I titled today''s post: ladies and hawking.
I chose a calendar image from the famous XV century manuscript originally painted for Jean, Duc de Berry and titled Très Riches Heures du Duc de Berry. The manuscript was painted by three Low Countries master painters known as the Limbourg brothers, who painted the bulk of the work, but sadly died, perhaps prematurely, circa1416AD, and hence during the XV century at least 2 or 3 additional painters had added miniatures to this folio since 1420s.
One of them was master Barthelemy, Flemish-born painter who worked in the Kingdom of France and Duchy of Burgundy etc, who is famous for his miniature work, including calendar miniature paintings within the Tres Riches Heures.(we shall visit some of his works in the future, God willing)
Also master Jean Colombe, French master of the famous Les Passages d'oultre mer du noble Godefroy de Bouillon, du bon roy Saint Loys et de plusieurs vertueux princes (Crusader chronicles), and many others, was involved in finishing Tres Riches Heures and including retouching strokes within the folio.
Another painter, the Intermediate Painter he is called and various speculations have been made about the authorship including brushwork of master Barthelemy. So this unspecified painter created the August calendar page.
It is that artist workk we will look at today. It was most likely, due to the fashion displayed by the noble riders in the manuscript, painted in 1420s.
we have a scene showing hunting with hawks or the noble and ancient art of hawking or falconry - probably a Central Asian or Eurasian steppe hunting method invented by the Saka horse warriors, nota bene ancient Greek doctor Ctesias of Cnidus wrote about hawking within ancient Iranian milieu. It was perhaps the Sarmatians (Alans) , and Huns and steppe Germans who brought this hunting method to Western Europe towards the end of the Western Roman Empire. In addition to the Central and Western Asian hunters, within the Arabian milieu the faris knight seem to have been a falconer too, and this art is practiced in the Arabian and Islamic world. Nowadays the Kazakh hunters who hunt with eagles are most picturesque. In Polish tradition we have had many references and works on the subject. The art seems to be making a come back these days in the West too.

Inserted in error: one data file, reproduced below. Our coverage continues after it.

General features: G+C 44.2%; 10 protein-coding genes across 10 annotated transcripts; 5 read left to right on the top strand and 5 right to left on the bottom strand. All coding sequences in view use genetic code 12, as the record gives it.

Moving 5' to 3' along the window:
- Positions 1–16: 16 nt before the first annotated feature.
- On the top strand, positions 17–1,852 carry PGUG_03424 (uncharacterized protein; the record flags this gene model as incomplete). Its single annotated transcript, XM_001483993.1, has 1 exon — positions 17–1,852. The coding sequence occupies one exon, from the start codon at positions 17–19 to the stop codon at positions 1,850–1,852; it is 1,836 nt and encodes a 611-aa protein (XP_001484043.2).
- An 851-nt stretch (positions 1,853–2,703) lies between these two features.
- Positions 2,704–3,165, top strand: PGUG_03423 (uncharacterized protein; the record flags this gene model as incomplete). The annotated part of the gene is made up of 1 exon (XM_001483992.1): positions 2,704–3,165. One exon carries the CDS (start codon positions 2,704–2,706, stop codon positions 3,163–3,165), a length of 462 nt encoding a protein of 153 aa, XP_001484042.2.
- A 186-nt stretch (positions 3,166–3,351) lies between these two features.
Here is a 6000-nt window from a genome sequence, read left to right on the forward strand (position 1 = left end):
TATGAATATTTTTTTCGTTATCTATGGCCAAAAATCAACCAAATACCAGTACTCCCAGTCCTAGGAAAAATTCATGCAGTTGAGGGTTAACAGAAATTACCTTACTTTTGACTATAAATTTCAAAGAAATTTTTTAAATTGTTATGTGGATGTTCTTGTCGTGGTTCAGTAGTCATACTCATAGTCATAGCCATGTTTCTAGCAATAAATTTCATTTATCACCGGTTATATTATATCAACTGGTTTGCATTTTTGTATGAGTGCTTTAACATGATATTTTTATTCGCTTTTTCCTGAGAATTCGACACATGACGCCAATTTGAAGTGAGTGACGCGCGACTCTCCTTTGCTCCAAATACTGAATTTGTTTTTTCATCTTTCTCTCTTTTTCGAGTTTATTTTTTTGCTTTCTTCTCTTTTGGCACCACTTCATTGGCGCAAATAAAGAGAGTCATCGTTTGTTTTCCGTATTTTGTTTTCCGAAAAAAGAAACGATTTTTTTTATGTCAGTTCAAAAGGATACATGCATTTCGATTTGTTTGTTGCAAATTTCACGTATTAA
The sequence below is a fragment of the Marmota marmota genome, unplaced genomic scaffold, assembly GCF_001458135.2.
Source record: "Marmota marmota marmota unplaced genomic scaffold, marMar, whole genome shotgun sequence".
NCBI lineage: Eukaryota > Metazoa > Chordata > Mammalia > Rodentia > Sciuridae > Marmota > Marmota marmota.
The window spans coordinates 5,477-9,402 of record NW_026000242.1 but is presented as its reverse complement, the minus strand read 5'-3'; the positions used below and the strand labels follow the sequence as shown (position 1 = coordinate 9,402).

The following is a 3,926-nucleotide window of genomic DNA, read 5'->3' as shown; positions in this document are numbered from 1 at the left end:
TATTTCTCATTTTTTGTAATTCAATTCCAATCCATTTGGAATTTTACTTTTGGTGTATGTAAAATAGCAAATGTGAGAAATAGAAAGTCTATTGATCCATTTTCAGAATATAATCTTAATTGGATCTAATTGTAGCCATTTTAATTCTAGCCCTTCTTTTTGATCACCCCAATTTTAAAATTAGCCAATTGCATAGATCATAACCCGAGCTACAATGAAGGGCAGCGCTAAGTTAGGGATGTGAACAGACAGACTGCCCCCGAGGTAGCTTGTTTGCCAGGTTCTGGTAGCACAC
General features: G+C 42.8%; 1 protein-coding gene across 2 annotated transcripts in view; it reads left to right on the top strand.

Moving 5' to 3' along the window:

In the Middle Ages we have many works on the subject, including the most famous and beautifully illustrated XIII century manuscript, simply put a how-to-book, De arte venandi cum avibus by Holy Roman emperor Frederick II.
In our image there is a hunt with birds on horseback, there are 3 horses with mounted figures holding hawks and falcons etc and the most striking figure is the lady riding side-saddle mounted on a beautiful white that is a very expensive XV century noble gaited horse or palfrey.
|Lady riding side-saddle, horse's tack in uniformed dyed leather|
|hawk plainly visible, also the other horseman's hawk is visible|
|a closeup of the horse's front, showing splendid tack, reins and breastplate with a chest pendant|
|this couple, riding a grulla gray stallion, also a stepping palfrey, the lady riding behind her man in a fashion still seen in Spain and Portugal|
|attendant with additional hawks|
|double reins, curb-bit rein let loose, while the snaffle reins used with a very light horse's mouth contact indicating a 'finished' horse. Note dyed leather matching bridle, reins, breastplate and croupper,|
|nobles hunt but in the heat of the summer it is the harvest time and the peasants work the fields, here harvesting corn and removing the cut grain with stalks onto the cart drawn by horses, we can see the collar and harness|